The above object is realized by an arithmetic processing device for calculating output data for each sampling period using sample data of previous few sampling periods, which comprises a register having N (where N is a positive integer) addresses for storing the sample data of previous few sampling periods, a control store for producing a first address signal CS of m bits (where N<2m) which is exclusively determined by data to be accessed, an address converter for generating a second address signal AD=(CS - T modulo N) modulo N in accordance with the first address signal CS and a current sampling period number T (=0, 1, . . . ), and an arithmetic circuit for calculating output data for each sampling period using the data in the register which are accessed by the second address signal.

BRIEF DESCRIPTION OF THE DRAWINGS

FIG. 1 is a block diagram of a conventional second-order recursive digital filter;

FIG. 2 is a block diagram of a second-order recursive digital filter according to the first embodiment of the present invention;

FIG. 3 is a block diagram of an address converter of the digital filter shown in FIG. 2;

FIGS. 4A and 4B are flowcharts for explaining the mode of operation of the digital filter shown in FIG. 2;

FIG. 5 is a block diagram of a second-order recursive digital filter according to the second embodiment of the present invention; and

FIG. 6 is a block diagram of an address converter of the digital filter shown in FIG. 5.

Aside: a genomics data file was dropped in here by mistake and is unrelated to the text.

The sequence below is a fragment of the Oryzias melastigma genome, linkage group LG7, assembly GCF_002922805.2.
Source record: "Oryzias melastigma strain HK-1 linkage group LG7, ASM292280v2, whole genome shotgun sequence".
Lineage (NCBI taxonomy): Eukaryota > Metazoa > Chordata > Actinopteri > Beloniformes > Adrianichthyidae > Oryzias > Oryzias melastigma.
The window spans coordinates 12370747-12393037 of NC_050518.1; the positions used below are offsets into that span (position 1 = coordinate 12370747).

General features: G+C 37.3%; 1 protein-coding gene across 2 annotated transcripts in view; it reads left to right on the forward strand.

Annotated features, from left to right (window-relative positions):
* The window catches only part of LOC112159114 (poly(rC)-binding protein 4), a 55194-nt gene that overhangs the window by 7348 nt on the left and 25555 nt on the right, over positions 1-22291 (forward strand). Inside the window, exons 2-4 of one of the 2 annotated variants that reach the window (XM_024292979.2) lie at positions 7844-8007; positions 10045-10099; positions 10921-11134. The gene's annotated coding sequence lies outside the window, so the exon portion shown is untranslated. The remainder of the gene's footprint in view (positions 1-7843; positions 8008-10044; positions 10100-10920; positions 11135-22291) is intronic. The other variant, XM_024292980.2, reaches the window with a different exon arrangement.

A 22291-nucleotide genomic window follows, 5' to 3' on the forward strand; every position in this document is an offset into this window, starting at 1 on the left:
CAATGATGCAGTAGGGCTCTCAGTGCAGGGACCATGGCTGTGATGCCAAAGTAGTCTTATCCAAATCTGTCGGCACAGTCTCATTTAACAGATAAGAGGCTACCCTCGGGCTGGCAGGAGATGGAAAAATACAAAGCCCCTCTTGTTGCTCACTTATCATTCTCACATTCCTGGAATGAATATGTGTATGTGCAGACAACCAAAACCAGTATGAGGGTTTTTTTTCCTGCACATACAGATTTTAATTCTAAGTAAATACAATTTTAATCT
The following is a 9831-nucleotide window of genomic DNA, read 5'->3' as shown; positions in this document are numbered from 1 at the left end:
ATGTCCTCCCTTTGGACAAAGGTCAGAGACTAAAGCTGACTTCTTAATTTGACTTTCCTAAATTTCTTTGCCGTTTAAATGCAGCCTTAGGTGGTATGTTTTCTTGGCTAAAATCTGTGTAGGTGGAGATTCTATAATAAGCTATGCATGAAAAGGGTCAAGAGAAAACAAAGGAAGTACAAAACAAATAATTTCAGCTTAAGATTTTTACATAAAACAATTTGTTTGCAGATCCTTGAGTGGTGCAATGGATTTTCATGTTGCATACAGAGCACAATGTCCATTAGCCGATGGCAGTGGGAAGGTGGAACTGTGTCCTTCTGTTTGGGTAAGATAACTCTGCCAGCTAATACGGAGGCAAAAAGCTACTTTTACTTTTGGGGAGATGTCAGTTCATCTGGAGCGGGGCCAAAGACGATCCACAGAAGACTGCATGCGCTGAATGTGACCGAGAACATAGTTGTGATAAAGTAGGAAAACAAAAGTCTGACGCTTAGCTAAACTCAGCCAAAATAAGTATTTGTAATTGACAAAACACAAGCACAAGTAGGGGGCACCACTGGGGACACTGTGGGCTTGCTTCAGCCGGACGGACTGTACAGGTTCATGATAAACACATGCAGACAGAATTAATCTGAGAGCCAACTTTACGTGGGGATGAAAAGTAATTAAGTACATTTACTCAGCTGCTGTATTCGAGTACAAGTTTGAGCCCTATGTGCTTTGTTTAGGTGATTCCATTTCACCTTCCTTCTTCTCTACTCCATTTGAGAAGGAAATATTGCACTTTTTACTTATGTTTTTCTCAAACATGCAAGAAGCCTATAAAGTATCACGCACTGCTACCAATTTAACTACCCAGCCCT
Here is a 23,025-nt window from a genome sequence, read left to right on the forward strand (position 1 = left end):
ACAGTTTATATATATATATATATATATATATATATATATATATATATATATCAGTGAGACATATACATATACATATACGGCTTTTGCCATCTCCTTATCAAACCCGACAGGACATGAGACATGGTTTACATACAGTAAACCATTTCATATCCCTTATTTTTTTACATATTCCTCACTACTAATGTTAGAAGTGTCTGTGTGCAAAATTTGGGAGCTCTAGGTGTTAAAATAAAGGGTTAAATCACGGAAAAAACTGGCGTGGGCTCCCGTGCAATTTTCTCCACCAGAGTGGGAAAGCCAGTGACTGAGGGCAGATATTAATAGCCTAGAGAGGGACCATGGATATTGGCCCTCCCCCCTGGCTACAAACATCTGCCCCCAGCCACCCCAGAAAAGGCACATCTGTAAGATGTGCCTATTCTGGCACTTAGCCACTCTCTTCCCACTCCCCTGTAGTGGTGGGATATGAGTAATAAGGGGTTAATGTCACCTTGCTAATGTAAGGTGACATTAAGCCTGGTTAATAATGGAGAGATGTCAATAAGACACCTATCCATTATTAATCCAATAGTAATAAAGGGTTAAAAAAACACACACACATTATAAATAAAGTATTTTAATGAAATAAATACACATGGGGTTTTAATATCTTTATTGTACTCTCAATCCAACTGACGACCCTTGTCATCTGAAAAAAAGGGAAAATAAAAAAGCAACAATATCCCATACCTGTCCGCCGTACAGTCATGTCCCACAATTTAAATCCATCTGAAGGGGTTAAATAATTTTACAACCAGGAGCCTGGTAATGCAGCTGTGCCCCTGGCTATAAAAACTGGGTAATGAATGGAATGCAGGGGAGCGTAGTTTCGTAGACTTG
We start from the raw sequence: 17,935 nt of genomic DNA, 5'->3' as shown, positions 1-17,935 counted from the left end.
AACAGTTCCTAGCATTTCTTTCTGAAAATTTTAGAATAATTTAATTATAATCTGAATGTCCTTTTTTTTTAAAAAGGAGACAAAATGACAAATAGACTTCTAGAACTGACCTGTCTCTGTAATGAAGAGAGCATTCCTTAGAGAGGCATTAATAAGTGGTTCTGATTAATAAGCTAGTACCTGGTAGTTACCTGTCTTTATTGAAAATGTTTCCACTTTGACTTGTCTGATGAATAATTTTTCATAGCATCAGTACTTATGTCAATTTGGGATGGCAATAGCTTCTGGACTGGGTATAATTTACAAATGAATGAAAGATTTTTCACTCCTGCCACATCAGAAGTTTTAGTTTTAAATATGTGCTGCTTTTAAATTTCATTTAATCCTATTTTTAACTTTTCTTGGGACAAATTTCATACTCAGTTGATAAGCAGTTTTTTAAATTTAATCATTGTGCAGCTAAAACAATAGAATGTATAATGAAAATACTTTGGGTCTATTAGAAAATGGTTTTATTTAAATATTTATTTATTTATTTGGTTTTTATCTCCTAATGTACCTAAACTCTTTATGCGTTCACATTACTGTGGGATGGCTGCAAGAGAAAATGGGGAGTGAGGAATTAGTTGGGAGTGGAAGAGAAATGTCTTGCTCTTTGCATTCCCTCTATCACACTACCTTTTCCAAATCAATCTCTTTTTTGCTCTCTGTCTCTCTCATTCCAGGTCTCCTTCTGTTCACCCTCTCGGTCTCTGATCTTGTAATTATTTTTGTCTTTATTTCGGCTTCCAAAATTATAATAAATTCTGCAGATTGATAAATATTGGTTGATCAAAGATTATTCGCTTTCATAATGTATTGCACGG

DETAILED DESCRIPTION OF THE PREFERRED EMBODIEMTNS

Arithmetic processing devices according to the preferred embodiments of the present invention will now be described with reference to the accompanying drawings. FIG. 2 is a block diagram of a second-order recursive digital filter defined by relation (1) above according to a first embodiment of the present invention. Variables X(T), Y(T-1) and Y(T-2) are stored in a register file 20, while coefficients +1, -B1 and -B2 are stored in a coefficient register (e.g., ROM) 22. Numerals next to each block of the register file 10 and the coefficient register 22 indicate their addresses. The coefficient register 22 is accessed by an address signal from a control store 24. The register file 20 is accessed by a second address signal AD which is obtained by converting a first address signal CS from the control store 24 by an address converter 26. Outputs from the register file 20 and the coefficient register 22 are supplied to a multiplier 28, and the multiplied product outputs from the multiplier 28 are added by an adder 29 and an accumulator 30 to provide Y(T) of relation (1) above. The accumulator 30 is cleared by the control store 24.